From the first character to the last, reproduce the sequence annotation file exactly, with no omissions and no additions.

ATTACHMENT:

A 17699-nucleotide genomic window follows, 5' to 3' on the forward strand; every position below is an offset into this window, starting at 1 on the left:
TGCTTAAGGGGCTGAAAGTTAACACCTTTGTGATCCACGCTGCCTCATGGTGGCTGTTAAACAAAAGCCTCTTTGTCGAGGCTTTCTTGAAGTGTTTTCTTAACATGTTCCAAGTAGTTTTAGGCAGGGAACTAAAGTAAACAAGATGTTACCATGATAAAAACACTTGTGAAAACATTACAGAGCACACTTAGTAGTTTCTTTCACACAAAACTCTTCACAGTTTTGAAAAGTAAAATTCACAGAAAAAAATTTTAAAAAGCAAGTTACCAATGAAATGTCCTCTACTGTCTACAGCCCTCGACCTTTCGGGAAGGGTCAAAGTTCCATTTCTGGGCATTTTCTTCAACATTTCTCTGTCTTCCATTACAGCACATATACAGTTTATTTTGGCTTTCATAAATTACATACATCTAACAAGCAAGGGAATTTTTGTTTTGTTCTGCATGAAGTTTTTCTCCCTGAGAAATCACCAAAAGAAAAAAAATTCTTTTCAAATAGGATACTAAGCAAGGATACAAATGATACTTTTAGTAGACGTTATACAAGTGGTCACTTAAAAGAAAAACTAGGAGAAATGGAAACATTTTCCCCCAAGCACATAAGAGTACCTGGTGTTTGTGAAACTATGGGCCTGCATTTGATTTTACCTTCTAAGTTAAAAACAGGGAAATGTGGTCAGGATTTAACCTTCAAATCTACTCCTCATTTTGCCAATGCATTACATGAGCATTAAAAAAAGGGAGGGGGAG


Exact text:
A 17699-nucleotide genomic window follows, 5' to 3' on the forward strand; every position below is an offset into this window, starting at 1 on the left:
TGCTTAAGGGGCTGAAAGTTAACACCTTTGTGATCCACGCTGCCTCATGGTGGCTGTTAAACAAAAGCCTCTTTGTCGAGGCTTTCTTGAAGTGTTTTCTTAACATGTTCCAAGTAGTTTTAGGCAGGGAACTAAAGTAAACAAGATGTTACCATGATAAAAACACTTGTGAAAACATTACAGAGCACACTTAGTAGTTTCTTTCACACAAAACTCTTCACAGTTTTGAAAAGTAAAATTCACAGAAAAAAATTTTAAAAAGCAAGTTACCAATGAAATGTCCTCTACTGTCTACAGCCCTCGACCTTTCGGGAAGGGTCAAAGTTCCATTTCTGGGCATTTTCTTCAACATTTCTCTGTCTTCCATTACAGCACATATACAGTTTATTTTGGCTTTCATAAATTACATACATCTAACAAGCAAGGGAATTTTTGTTTTGTTCTGCATGAAGTTTTTCTCCCTGAGAAATCACCAAAAGAAAAAAAATTCTTTTCAAATAGGATACTAAGCAAGGATACAAATGATACTTTTAGTAGACGTTATACAAGTGGTCACTTAAAAGAAAAACTAGGAGAAATGGAAACATTTTCCCCCAAGCACATAAGAGTACCTGGTGTTTGTGAAACTATGGGCCTGCATTTGATTTTACCTTCTAAGTTAAAAACAGGGAAATGTGGTCAGGATTTAACCTTCAAATCTACTCCTCATTTTGCCAATGCATTACATGAGCATTAAAAAAAGGGAGGGGGAG